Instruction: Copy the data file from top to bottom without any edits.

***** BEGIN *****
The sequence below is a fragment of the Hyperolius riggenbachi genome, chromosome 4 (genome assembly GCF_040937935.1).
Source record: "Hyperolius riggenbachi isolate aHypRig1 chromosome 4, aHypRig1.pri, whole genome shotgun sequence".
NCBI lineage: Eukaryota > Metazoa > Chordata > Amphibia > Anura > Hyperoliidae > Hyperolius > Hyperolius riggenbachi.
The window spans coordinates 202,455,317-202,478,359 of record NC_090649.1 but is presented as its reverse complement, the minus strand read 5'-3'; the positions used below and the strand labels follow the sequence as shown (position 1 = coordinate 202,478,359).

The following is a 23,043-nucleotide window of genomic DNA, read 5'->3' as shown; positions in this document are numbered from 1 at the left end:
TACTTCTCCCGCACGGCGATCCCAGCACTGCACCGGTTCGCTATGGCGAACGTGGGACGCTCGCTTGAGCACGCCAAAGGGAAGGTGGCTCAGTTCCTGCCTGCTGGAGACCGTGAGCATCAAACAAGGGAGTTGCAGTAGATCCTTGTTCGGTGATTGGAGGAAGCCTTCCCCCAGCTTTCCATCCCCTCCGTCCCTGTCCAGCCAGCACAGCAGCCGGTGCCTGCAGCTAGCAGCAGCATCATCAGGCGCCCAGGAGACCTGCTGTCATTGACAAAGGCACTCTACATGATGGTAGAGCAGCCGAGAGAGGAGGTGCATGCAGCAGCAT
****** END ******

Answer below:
The sequence below is a fragment of the Hyperolius riggenbachi genome, chromosome 4 (genome assembly GCF_040937935.1).
Source record: "Hyperolius riggenbachi isolate aHypRig1 chromosome 4, aHypRig1.pri, whole genome shotgun sequence".
NCBI lineage: Eukaryota > Metazoa > Chordata > Amphibia > Anura > Hyperoliidae > Hyperolius > Hyperolius riggenbachi.
The window spans coordinates 202,455,317-202,478,359 of record NC_090649.1 but is presented as its reverse complement, the minus strand read 5'-3'; the positions used below and the strand labels follow the sequence as shown (position 1 = coordinate 202,478,359).

The following is a 23,043-nucleotide window of genomic DNA, read 5'->3' as shown; positions in this document are numbered from 1 at the left end:
TACTTCTCCCGCACGGCGATCCCAGCACTGCACCGGTTCGCTATGGCGAACGTGGGACGCTCGCTTGAGCACGCCAAAGGGAAGGTGGCTCAGTTCCTGCCTGCTGGAGACCGTGAGCATCAAACAAGGGAGTTGCAGTAGATCCTTGTTCGGTGATTGGAGGAAGCCTTCCCCCAGCTTTCCATCCCCTCCGTCCCTGTCCAGCCAGCACAGCAGCCGGTGCCTGCAGCTAGCAGCAGCATCATCAGGCGCCCAGGAGACCTGCTGTCATTGACAAAGGCACTCTACATGATGGTAGAGCAGCCGAGAGAGGAGGTGCATGCAGCAGCAT